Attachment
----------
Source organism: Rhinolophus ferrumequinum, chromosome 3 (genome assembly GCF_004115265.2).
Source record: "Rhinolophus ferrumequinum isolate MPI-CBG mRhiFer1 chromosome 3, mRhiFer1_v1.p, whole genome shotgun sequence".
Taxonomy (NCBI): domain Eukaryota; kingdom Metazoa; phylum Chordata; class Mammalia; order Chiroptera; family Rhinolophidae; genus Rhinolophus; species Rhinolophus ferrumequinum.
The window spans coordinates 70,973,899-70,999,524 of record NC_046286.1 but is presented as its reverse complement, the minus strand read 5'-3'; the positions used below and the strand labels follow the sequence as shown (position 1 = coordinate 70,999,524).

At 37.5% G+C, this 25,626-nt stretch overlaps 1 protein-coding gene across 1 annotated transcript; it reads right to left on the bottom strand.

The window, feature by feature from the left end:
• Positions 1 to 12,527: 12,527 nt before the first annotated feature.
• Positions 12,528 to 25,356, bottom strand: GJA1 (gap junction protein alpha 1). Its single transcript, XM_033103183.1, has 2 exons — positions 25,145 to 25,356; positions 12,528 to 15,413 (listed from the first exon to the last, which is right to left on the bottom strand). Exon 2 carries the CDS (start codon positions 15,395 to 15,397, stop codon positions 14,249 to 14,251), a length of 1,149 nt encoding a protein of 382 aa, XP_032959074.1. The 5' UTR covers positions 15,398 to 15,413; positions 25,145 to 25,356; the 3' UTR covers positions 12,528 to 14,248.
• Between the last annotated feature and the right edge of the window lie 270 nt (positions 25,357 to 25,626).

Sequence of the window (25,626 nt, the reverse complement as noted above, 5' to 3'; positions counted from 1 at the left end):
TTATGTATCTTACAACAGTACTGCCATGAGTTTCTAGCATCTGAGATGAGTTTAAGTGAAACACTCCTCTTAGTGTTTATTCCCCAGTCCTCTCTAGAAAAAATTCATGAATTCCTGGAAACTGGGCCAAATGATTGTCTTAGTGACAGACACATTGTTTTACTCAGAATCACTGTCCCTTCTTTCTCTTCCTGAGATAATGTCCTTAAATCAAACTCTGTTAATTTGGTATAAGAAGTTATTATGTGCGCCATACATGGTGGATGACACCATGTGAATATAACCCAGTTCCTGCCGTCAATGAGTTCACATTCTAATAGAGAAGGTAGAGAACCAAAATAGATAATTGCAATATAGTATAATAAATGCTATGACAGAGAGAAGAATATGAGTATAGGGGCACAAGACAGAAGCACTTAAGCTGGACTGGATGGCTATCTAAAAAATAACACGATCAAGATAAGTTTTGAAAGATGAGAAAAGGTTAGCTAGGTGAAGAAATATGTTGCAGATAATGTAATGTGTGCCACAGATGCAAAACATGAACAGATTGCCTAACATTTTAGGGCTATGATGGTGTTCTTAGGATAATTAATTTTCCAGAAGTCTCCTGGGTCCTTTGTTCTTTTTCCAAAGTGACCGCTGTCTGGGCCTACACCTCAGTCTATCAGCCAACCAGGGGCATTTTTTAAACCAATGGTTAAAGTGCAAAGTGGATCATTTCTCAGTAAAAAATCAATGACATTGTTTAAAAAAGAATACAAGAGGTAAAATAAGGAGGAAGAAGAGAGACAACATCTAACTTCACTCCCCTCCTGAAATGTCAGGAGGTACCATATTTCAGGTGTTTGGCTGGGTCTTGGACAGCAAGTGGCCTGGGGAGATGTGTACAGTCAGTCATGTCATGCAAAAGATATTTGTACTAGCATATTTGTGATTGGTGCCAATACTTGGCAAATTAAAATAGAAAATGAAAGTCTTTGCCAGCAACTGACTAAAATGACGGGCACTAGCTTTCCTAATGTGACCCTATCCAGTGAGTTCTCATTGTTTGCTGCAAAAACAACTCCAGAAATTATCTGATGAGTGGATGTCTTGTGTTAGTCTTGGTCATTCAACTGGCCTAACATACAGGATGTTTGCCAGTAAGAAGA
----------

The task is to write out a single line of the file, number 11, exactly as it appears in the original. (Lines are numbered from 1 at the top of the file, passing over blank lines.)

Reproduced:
TTATGTATCTTACAACAGTACTGCCATGAGTTTCTAGCATCTGAGATGAGTTTAAGTGAAACACTCCTCTTAGTGTTTATTCCCCAGTCCTCTCTAGAAAAAATTCATGAATTCCTGGAAACTGGGCCAAATGATTGTCTTAGTGACAGACACATTGTTTTACTCAGAATCACTGTCCCTTCTTTCTCTTCCTGAGATAATGTCCTTAAATCAAACTCTGTTAATTTGGTATAAGAAGTTATTATGTGCGCCATACATGGTGGATGACACCATGTGAATATAACCCAGTTCCTGCCGTCAATGAGTTCACATTCTAATAGAGAAGGTAGAGAACCAAAATAGATAATTGCAATATAGTATAATAAATGCTATGACAGAGAGAAGAATATGAGTATAGGGGCACAAGACAGAAGCACTTAAGCTGGACTGGATGGCTATCTAAAAAATAACACGATCAAGATAAGTTTTGAAAGATGAGAAAAGGTTAGCTAGGTGAAGAAATATGTTGCAGATAATGTAATGTGTGCCACAGATGCAAAACATGAACAGATTGCCTAACATTTTAGGGCTATGATGGTGTTCTTAGGATAATTAATTTTCCAGAAGTCTCCTGGGTCCTTTGTTCTTTTTCCAAAGTGACCGCTGTCTGGGCCTACACCTCAGTCTATCAGCCAACCAGGGGCATTTTTTAAACCAATGGTTAAAGTGCAAAGTGGATCATTTCTCAGTAAAAAATCAATGACATTGTTTAAAAAAGAATACAAGAGGTAAAATAAGGAGGAAGAAGAGAGACAACATCTAACTTCACTCCCCTCCTGAAATGTCAGGAGGTACCATATTTCAGGTGTTTGGCTGGGTCTTGGACAGCAAGTGGCCTGGGGAGATGTGTACAGTCAGTCATGTCATGCAAAAGATATTTGTACTAGCATATTTGTGATTGGTGCCAATACTTGGCAAATTAAAATAGAAAATGAAAGTCTTTGCCAGCAACTGACTAAAATGACGGGCACTAGCTTTCCTAATGTGACCCTATCCAGTGAGTTCTCATTGTTTGCTGCAAAAACAACTCCAGAAATTATCTGATGAGTGGATGTCTTGTGTTAGTCTTGGTCATTCAACTGGCCTAACATACAGGATGTTTGCCAGTAAGAAGA